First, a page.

Warplanes: April 27, 2004

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The U.S. Air Force is developing software to enable UAVs to be refueled in the air. This would enable reconnaissance UAVs to spend even more time aloft, and would most likely be applied first to the largest UAVs, like Global Hawk. Aircraft reliability has, for decades, been good enough to allow manned aircraft to, in theory, stay aloft for days at a time. But the main limitation has always been the human crew, and the lack of any mission calling for flights of that length. UAVs are different, especially those that do reconnaissance. Staying in the air for 12, 24 or more hours at a stretch, provides a very valuable battlefield commodity; persistence. Being able to point cameras (still, motion, or night vision) at the battlefield persistently (thus the use of the term persistence) have proved to be a major combat advantage. Keeping UAVs in the air for extended periods has other advantages as well. Large UAVs are also going to be used as space satellite substitutes, carrying communications gear that allows them to support military satellite radios on the ground. Such radios are much more effective than the traditional AM or FM types (which have problems with atmospheric, or terrain, interference.)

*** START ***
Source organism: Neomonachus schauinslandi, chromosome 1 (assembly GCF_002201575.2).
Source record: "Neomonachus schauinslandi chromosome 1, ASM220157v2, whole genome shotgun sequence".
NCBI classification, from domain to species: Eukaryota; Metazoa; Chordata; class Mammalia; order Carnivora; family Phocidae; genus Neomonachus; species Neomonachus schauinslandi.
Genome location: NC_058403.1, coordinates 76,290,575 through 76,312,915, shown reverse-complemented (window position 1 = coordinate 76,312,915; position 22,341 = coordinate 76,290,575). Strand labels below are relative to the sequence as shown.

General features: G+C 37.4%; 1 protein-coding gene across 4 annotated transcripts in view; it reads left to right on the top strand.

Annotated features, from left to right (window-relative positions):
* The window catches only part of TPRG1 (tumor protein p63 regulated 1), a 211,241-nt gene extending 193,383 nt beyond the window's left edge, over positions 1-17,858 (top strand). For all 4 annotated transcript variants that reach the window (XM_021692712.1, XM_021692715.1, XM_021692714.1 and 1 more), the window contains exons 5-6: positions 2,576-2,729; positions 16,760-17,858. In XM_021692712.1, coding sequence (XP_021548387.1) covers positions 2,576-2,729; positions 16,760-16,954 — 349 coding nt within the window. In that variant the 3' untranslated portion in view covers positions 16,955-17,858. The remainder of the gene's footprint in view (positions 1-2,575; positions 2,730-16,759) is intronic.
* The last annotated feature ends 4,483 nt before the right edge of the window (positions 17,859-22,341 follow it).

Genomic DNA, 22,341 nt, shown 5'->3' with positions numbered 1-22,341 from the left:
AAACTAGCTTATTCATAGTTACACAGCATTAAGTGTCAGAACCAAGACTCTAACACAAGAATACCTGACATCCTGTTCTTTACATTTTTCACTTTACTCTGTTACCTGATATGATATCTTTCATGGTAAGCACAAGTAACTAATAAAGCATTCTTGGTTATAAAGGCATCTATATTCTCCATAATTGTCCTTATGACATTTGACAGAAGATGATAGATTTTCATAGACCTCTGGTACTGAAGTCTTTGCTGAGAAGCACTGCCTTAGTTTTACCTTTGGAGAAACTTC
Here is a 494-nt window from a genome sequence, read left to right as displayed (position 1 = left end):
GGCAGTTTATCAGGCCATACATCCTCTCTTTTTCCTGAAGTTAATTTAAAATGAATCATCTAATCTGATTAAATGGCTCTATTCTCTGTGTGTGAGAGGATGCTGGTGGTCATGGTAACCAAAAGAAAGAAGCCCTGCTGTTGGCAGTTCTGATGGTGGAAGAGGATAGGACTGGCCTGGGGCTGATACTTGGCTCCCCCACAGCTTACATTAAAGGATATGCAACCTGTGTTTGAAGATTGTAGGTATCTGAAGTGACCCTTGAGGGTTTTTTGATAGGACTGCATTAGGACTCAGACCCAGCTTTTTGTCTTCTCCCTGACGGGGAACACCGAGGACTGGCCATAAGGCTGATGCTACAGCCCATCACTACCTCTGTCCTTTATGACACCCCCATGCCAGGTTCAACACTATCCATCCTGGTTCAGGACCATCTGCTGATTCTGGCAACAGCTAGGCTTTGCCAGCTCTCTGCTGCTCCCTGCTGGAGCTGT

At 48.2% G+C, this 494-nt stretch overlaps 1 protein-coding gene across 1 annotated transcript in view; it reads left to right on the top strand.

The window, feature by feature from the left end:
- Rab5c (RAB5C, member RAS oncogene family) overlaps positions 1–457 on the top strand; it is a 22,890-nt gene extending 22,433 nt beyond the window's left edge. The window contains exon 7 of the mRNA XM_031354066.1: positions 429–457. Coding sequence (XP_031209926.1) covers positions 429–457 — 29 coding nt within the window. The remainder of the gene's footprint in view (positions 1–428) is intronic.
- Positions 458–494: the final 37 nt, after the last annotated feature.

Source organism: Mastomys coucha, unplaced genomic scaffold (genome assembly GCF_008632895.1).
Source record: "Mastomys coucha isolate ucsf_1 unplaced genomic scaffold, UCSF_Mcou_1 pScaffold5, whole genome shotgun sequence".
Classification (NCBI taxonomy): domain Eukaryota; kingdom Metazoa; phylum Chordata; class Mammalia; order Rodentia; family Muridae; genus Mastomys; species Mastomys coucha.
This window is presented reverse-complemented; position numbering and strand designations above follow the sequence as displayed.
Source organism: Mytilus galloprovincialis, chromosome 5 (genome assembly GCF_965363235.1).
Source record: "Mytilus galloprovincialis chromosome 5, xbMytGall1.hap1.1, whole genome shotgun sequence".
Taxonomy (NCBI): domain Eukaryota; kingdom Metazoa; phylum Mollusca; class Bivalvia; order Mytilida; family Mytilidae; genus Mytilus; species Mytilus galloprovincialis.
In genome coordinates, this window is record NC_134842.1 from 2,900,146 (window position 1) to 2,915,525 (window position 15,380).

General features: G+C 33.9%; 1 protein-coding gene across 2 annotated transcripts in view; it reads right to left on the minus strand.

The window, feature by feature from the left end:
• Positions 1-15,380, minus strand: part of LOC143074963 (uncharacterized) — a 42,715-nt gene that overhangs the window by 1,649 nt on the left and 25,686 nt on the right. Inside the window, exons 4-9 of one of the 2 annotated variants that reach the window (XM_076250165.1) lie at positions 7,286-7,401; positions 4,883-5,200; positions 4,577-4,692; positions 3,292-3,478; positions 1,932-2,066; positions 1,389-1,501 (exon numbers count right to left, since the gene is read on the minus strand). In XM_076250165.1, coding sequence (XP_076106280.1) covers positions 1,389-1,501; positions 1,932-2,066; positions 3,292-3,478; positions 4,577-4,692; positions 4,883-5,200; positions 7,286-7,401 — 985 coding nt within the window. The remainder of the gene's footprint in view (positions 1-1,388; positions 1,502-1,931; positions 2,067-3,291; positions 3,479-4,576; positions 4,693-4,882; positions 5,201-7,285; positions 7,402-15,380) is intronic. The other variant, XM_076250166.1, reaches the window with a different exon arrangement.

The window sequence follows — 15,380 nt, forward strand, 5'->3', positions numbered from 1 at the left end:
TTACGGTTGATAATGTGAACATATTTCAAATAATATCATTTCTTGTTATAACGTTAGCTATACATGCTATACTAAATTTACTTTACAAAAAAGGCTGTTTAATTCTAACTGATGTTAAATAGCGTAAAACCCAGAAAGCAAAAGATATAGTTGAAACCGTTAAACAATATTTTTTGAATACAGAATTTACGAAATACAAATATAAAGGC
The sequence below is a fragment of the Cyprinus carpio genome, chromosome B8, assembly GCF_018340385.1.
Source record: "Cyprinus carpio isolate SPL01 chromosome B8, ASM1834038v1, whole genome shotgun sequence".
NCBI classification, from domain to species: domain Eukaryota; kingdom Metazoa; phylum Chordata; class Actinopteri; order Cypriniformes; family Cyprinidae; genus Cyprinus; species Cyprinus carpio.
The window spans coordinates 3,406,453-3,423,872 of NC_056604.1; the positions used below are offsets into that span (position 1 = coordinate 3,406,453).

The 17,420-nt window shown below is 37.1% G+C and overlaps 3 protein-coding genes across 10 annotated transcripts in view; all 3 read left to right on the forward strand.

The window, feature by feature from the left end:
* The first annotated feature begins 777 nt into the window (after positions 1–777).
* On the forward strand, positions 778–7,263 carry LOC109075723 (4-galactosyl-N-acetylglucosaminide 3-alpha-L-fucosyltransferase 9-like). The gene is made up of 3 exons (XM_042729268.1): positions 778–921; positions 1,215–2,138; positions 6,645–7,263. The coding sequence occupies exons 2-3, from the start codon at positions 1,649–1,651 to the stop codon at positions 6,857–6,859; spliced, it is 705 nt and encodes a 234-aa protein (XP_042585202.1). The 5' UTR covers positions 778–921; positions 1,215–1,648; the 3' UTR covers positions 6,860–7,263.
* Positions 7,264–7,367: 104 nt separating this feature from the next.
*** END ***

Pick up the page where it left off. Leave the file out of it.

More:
Commercial aircraft have had software controlled landing systems for over two decades. Such software allows a commercial airliner to land without pilot intervention, usually in bad weather when the pilot cant see anything, but the radar and other sensors can, and use special software to  take control and bring the aircraft down. Such software has been used for UAVs (like Global Hawk) to enable them to land without the help of a pilot. Similar software would bring the UAV close enough to a aerial tanker to allow refueling to take place. This is a somewhat more complex operation than landing, as the aircraft getting the fuel has to constantly adjust its position to remain attached to the fuel line. But it's not a huge leap given the current state of flight software. Such a system could also be used for manned aircraft, to take the strain off crews flying very long missions. On those 10-30 hour flights (like B-2s going from the American mid-west to Iraq), the most stressful moments are take off, landing, bombing, and in flight refueling.

 


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